Tuesday, July 10, 2007

The Windmills Of PHYSICS TODAY

It is very tempting to regard someone like Robert Sungenis as a kind of ersatz Don Quixote, a Don Quixote who not only sees imaginary monsters in windmills but whose imagination first conjures up imaginary windmills and then converts those fantasy windmills into imaginary phantoms. But the surprising truth is someone like Sungenis actually can find real windmills waiting to be transmogrified by a suspicious imagination.

Take, for instance, the current (July) issue of a science magazine called “Physics Today.”

If you look through this month’s issue of Physics Today you’ll see articles with titles like, “Whiskers Of Tantalum Trisulfide Twist In Response To An Electric Field.” That’s certainly the kind of thing you’d expect to see in a physics magazine. You’ll also see an essay titled, “The Case For Extra Dimensions,” describing how the new Large Hadron Collider will help string theory investigations. Again, the kind of thing you’d expect in a physics magazine. But in the book review section you’ll find a review of Dan Hooper’s, “Dark Cosmos: In Search Of Our Universe’s Missing Mass And Energy.” The review is written by Daniel Holz, an astrophysicist at the Los Alamos National Laboratory, and contains the following passage:

“The study of cosmology has led to a steady diminution of humanity’s importance. We’re not at the center of the solar system. We’re not at the center of the galaxy, and our galaxy isn’t even unique. We’re not at the center of the universe, because there is no center. And now we’re even entertaining the possibility that our universe is only one of many—and a grossly atypical one at that. As if these indignities weren’t enough, cosmologists are now confident that everything we touch, see, or feel is a tiny fraction of what’s out there. All the stars and planets and people are just a minor frosting on the true elements of the universe: dark matter and dark energy.”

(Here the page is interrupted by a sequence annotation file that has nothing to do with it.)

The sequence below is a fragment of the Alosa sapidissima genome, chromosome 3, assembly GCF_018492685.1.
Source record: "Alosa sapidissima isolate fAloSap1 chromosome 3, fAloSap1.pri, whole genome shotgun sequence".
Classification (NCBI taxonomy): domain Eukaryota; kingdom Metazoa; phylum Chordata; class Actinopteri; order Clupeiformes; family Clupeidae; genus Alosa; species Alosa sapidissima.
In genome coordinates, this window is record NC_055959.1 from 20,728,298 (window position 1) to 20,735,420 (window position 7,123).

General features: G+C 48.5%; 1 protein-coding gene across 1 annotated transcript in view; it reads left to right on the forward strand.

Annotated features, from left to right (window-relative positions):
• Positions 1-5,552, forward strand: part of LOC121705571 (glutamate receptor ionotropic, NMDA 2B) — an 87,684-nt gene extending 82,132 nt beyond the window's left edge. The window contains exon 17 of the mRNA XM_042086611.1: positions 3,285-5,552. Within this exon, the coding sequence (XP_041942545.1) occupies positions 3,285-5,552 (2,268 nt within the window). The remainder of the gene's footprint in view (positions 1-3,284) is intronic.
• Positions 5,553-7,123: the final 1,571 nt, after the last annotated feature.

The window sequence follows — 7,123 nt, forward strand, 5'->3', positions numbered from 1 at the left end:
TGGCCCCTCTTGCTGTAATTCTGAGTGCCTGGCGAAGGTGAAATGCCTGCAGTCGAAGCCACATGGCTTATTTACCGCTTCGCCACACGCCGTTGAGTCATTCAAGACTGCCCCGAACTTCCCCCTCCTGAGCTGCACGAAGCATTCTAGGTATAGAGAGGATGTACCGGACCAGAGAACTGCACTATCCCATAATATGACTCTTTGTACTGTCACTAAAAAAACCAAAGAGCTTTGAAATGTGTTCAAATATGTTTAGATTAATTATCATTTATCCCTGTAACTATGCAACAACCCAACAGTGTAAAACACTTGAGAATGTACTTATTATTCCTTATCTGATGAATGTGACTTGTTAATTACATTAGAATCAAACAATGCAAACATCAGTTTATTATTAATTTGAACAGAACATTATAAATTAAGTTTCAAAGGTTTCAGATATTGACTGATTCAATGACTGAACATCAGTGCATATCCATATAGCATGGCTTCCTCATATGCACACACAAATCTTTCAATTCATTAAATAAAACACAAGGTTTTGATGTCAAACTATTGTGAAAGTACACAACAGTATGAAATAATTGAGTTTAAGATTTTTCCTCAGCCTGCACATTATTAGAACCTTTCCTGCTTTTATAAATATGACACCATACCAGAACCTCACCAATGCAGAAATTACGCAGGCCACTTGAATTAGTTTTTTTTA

Now that’s a pretty weird thing to say.

I don’t live or work within the world of modern science, but when I was younger I often spoke with astronomers and I still, now and then, speak with physicists and other science professionals and I’ve never heard even one science professional speak of his or her emotional response to science as “diminution” of their importance, or of the results of some investigation as “indignities” visited upon them. Quite the opposite, if there is one commonality among the science professionals I’ve known it’s the sense that understanding the world around us is energizing, that figuring out how something works or why something is the way it is, is the coolest thing a person could do. In fact, the physicist who wrote the essay about the Large Hadron Collider in Physics Today (the physics babe Lisa Randall) once characterized her own emotional response to science this way: “As I learned more science, I grew to love it. ... Engaging with the unknown is irresistibly exciting. I found it thrilling to find connections between apparently disparate phenomena and to solve problems and predict surprising features of our world.” [from Warped Passages”]

Scientists, in general, in real life speak of science using words like ‘excitement’ and ‘fun’ and ‘thrilling,’ not words like ‘diminution’ and ‘indignities.’

However, in the media, in contexts defined by editors and publishers, this other rhetoric is actually not uncommon. Editors and publishers seek out the tiny minority of scientists who for psychological reasons of their own use such rhetoric or, more likely, are willing to use such rhetoric to fulfill the constant academic imperative of getting published.

People whose only experience of the world of science comes through the media—magazines and books—react to this media creation rather than to the real world of science. Media fashions, range-of-the-moment demographic appeals, convenient cliches—these kinds of things create an artificial reality and some people live immersed in the artifice. For people interested in science and religion, the unreality is every bit as unreal. It is almost understandable that people like Robert Sungenis might come to envision dark machineries of pernicious conspiracy theory ticking away behind the scenes.

No comments: